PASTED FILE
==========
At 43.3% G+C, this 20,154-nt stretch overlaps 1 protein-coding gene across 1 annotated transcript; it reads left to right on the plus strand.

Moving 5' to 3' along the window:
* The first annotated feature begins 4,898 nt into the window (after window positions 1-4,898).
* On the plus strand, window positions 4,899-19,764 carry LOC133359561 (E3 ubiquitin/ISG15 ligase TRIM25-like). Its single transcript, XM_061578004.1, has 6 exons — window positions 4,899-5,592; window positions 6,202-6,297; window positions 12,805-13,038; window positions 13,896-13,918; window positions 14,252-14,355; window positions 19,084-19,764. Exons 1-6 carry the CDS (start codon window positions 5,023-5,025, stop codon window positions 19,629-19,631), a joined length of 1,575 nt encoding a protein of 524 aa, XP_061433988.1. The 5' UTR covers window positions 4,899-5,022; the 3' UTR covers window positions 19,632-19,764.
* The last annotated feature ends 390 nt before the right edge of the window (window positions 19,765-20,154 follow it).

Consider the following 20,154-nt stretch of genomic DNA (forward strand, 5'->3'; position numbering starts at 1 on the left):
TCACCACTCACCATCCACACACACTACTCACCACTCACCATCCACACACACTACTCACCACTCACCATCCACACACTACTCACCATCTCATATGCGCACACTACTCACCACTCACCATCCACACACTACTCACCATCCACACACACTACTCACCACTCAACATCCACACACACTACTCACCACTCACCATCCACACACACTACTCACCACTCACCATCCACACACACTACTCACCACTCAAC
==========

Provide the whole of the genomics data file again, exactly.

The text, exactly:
At 43.3% G+C, this 20,154-nt stretch overlaps 1 protein-coding gene across 1 annotated transcript; it reads left to right on the plus strand.

Moving 5' to 3' along the window:
* The first annotated feature begins 4,898 nt into the window (after window positions 1-4,898).
* On the plus strand, window positions 4,899-19,764 carry LOC133359561 (E3 ubiquitin/ISG15 ligase TRIM25-like). Its single transcript, XM_061578004.1, has 6 exons — window positions 4,899-5,592; window positions 6,202-6,297; window positions 12,805-13,038; window positions 13,896-13,918; window positions 14,252-14,355; window positions 19,084-19,764. Exons 1-6 carry the CDS (start codon window positions 5,023-5,025, stop codon window positions 19,629-19,631), a joined length of 1,575 nt encoding a protein of 524 aa, XP_061433988.1. The 5' UTR covers window positions 4,899-5,022; the 3' UTR covers window positions 19,632-19,764.
* The last annotated feature ends 390 nt before the right edge of the window (window positions 19,765-20,154 follow it).

Consider the following 20,154-nt stretch of genomic DNA (forward strand, 5'->3'; position numbering starts at 1 on the left):
TCACCACTCACCATCCACACACACTACTCACCACTCACCATCCACACACACTACTCACCACTCACCATCCACACACTACTCACCATCTCATATGCGCACACTACTCACCACTCACCATCCACACACTACTCACCATCCACACACACTACTCACCACTCAACATCCACACACACTACTCACCACTCACCATCCACACACACTACTCACCACTCACCATCCACACACACTACTCACCACTCAAC